you dont own any software

Honestly. You don't own any software at all. Even though one day you may have walked into a store like Staples and bought a boxed copy of Microsoft Office or Adobe Photoshop, all you purchased was a disk.

Honestly. You don’t own any software at all.

Even though one day you may have walked into a store like Staples and bought a boxed copy of Microsoft Office or Adobe Photoshop, all you purchased was a disk.

What’s on that disk does not belong to you.

Instead, the real value of what you purchased is a mere limited-use agreement with a software publisher like Adobe or Microsoft.

That’s it. The software still belongs to Adobe or Microsoft. And, if they tell you to stop using their software, you have to stop using it.

It’s a funny world, eh?

You buy a car, you own it.

You buy a loaf of bread, you own it.

You buy a house, you own it.

You buy an $800 software product: you don’t own anything.

Well, if you were lucky you received a printed manual.

That’s the reality of the EULA, or End User Licence Agreement, that governs pretty much every piece of commercial software in existence.

Even more odd is the fact that you generally aren’t even presented with the EULA until after you’ve bought the software. Yet you can’t use the software until you’ve formally agreed to the EULA.

In some cases, just opening the box is a form of legal agreement. In others you are presented with the agreement just prior to the software installing and must agree to it by clicking a button. If you don’t agree, the software won’t install.

In legalese, this form of agreement is called a contract of adhesion. It’s presented on a “take it or leave it” basis and gives you, the prospective licensee, no opportunity to negotiate.

This form of agreement is common in other situations, like when you buy a ticket at a parking garage.

There is an out, though, if you find reason to disagree with the EULA. Many agreements suggest you return the software to the retailer from which you bought it within a certain period of time for a refund or credit.

But therein lies the catch 22: most retailers won’t accept opened software products for refund or credit.

Fortunately, EULAs are generally standard, so you can be relatively certain of the terms to which you’re agreeing when you initially pay to licence a product.

Like, most EULAs specify the number of computers you can install the software on and how many people can use it.

And many indicate that it’s prohibited for you to use the software beyond the tasks specified in the user manual.

All EULAs contain a provision that exempts the publisher from responsibility for any mishap that may result from your use of the software, even if the publisher was aware of a flaw in the product.

Take this passage from Microsoft’s licence agreement for Windows 7 Professional: “You can recover from Microsoft and its suppliers only direct damages up to the amount you paid for the software.”

Which is to say, no matter what goes wrong with Windows 7, you can only get back what you paid for the software, no matter the value of the data you may have lost as a result of using it.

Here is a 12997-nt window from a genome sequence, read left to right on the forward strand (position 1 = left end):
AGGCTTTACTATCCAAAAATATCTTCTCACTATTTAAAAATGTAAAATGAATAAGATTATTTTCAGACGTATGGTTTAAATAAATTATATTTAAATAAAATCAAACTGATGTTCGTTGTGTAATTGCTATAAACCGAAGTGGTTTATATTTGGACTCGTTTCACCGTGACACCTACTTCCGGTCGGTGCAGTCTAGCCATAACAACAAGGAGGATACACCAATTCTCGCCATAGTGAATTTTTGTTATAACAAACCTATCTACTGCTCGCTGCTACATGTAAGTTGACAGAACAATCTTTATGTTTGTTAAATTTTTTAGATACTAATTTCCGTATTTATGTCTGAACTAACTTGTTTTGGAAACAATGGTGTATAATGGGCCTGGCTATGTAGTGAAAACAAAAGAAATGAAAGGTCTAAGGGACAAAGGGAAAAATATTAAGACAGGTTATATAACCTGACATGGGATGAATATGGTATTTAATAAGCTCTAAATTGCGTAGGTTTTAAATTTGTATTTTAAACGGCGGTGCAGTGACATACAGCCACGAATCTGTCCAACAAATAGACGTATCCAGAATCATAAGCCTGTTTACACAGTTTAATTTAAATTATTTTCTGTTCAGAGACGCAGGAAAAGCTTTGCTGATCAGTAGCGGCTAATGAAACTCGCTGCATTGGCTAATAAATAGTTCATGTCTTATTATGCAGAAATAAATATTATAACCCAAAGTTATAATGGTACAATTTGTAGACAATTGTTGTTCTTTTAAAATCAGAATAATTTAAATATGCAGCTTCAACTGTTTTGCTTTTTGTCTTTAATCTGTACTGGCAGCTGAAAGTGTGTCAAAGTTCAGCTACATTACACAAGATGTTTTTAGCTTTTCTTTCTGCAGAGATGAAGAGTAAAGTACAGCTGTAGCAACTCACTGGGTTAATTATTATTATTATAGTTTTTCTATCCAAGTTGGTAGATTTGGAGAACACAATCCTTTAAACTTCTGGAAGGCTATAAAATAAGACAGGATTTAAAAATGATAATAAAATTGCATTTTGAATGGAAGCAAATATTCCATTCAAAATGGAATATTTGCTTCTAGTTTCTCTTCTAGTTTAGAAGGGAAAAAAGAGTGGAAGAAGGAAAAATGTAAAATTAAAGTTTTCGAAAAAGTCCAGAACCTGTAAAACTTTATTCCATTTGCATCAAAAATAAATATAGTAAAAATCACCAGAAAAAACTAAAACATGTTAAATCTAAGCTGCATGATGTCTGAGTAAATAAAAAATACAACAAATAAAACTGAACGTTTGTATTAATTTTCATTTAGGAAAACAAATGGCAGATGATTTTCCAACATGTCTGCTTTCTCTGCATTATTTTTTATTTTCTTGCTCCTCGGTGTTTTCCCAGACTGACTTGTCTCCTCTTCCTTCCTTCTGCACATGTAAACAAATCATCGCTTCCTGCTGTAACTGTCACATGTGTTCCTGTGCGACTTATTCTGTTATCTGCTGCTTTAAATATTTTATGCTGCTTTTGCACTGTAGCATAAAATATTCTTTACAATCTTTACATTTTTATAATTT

But if you read a bit further in the agreement, this exclusion applies even if, “Microsoft knew or should have known about the possibility of the damages.”

Imagine that clause in the warranty of a car you just bought.

But don’t knock Microsoft for that disconcerting condition of use, it’s standard fare among software licence agreements.

In fact, give the company some credit for stating it so clearly in plain English. Most other publishers obfuscate the point in dense legalese.

Clearly, as standardized as the EULA has become as a means by which software publishers licence their intellectual properties to folks like you and me, it’s open to some challenge.

Yet the EULA is very rarely challenged, and has only been challenged in some very specific cases.

Which makes a legal battle currently raging between Apple and a little Florida technology company called Psystar particularly interesting.

Apple’s EULA for the Mac OS X operating system limits its installation to only “Apple-branded” hardware products.

As with most EULAs, it also explicitly forbids reverse-engineering the software.

Psystar has broken both conditions.

The company has developed a software tool called Rebel that cracks the Mac OS wide open, enabling its installation on any generic piece of PC hardware.

What’s more, they’re selling these hacked Macs online for discount prices at a steady clip.

Of course, Apple is suing them.

In classic David vs. Goliath fashion, Psystar is fighting back.

The tiny company that is run by two brothers recently filed an antitrust suit against Apple.

What’s remarkable about Psystar’s counterattack, though, isn’t the unlevel playing field.

Instead, it’s the fact that many observers consider this case the first true test of the EULA in general.

If Apple loses, the software industry as a whole will likely need to alter the way it licenses the use of its products and protects itself from damages as a result of that use.

The outcome may just be that, the next time you go out and buy some software, you might actually get what you paid for. And it might be of a better quality than what we’ve become accustomed to since publishers will have more at stake.

Andrew Robulack is a Whitehorse-based freelance writer and technology solutions consultant specializing in Macs, the internet, and mobile devices. Read his blog online


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